Automation service IFTTT (If This Then That) has launched a trio of new mobile apps to make it easier for users to access its features on a smartphone—or a smartwatch. Do Button, Do Camera and Do Note enable one-tap access to all of the other services plugged into IFTTT, including social networks, smart home devices, fitness networks and Web apps.
Launched publicly in 2010, IFTTT enables users to specify a trigger and an associated action across a wealth of services and platforms. You can build customized “recipes” using online apps (Facebook, Twitter, Dropbox, Gmail, Flickr), mobile platforms (SMS, iOS, Android), smart gadgets (Nest, Belkin Wemo, Philips Hue, Fitbit, Jawbone) and more.
The IFTTT apps launched today for iOS and Android aim to make the service more accessible for first-time users and more convenient to use on a smartphone or wearable. One tap on a Do app could, for example, switch off a home lighting system, send out a preset tweet, or push a photo to Instagram.
Think IF, Not IFTTT
The main iOS and Android apps are also being rebranded “IF” (instead of IFTTT), which the company calls part of its own transition “from a standalone service into a company with multiple products.” Co-founder and CEO Linden Tibbets says that the Do apps offer “a simpler and more personal type of recipe—one that runs with just a tap of a button.”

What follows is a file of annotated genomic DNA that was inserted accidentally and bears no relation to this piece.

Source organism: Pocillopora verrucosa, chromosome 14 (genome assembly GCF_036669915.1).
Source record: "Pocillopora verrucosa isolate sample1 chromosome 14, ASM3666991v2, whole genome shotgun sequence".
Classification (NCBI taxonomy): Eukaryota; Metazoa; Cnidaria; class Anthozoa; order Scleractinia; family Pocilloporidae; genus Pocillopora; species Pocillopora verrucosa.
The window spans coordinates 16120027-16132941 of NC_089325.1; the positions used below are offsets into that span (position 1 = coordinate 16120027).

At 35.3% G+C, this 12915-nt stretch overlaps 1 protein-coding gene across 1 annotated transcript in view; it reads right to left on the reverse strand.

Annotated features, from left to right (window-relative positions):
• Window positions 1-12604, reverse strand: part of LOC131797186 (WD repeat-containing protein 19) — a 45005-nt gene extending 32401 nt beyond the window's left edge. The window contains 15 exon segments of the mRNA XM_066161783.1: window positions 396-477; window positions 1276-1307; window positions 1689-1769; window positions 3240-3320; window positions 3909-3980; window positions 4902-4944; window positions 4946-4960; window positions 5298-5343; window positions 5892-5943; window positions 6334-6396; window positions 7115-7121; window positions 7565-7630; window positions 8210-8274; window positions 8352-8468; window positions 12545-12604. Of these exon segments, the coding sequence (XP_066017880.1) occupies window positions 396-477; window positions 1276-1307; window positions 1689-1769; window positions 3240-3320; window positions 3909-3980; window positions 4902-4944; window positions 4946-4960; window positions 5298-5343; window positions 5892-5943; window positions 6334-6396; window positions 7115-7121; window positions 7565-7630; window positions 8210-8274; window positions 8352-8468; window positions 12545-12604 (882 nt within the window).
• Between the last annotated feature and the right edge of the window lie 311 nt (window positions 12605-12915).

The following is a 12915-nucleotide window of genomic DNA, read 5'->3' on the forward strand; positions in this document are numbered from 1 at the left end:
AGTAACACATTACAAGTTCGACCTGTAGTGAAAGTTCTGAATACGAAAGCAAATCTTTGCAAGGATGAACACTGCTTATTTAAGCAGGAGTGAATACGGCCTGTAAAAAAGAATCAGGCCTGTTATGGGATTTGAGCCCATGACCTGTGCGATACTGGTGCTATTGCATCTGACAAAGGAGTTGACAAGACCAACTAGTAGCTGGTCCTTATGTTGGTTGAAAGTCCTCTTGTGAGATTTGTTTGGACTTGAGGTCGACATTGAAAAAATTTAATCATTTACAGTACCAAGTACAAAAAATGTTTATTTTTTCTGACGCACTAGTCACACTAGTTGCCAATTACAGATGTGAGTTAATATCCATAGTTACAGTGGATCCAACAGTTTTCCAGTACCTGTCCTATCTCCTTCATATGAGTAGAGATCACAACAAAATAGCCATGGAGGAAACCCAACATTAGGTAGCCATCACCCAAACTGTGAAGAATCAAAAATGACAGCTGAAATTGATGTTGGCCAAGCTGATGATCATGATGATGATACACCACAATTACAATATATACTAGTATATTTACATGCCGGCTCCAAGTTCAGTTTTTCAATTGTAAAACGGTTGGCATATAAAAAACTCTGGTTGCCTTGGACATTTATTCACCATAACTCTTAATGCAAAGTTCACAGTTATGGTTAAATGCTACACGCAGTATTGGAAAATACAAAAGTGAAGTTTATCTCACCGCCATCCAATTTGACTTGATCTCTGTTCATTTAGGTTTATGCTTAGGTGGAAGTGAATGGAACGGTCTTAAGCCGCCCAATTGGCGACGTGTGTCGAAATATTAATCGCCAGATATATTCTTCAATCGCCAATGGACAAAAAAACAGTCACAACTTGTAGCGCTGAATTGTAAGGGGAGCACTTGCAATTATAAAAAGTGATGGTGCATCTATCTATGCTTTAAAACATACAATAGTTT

Do Button is perhaps the most notable of the new offerings, giving one-tap access to any part of the IFTTT ecosystem. Do Camera focuses on photo uploading and sharing, while Do Note does the same for text. For now, users can only select from a pre-set list of recipes based around other apps and services that IFTTT is plugged into. It’s essentially a cut-down, streamlined version of the main service available on the IFTTT website.
While not yet a household name outside the tech industry, IFTTT has built up an impressive number of third-party partnerships. The company hasn’t yet publicly shared user numbers, but has confirmed that users have created 19 million recipes so far and run them more than 600 million times per month. The startup has attracted $39 million in funding from a variety of Silicon Valley investors.
It’s also responsible for one of the few dedicated Android Wear apps currently on offer, providing instant access to most of its key functions from a Google-powered smartwatch. With Do now in place, IFTTT is better equipped to work on any single-touch device—from a smart home thermostat to the Apple Watch — where input options are more limited.
Photo courtesy of IFTTT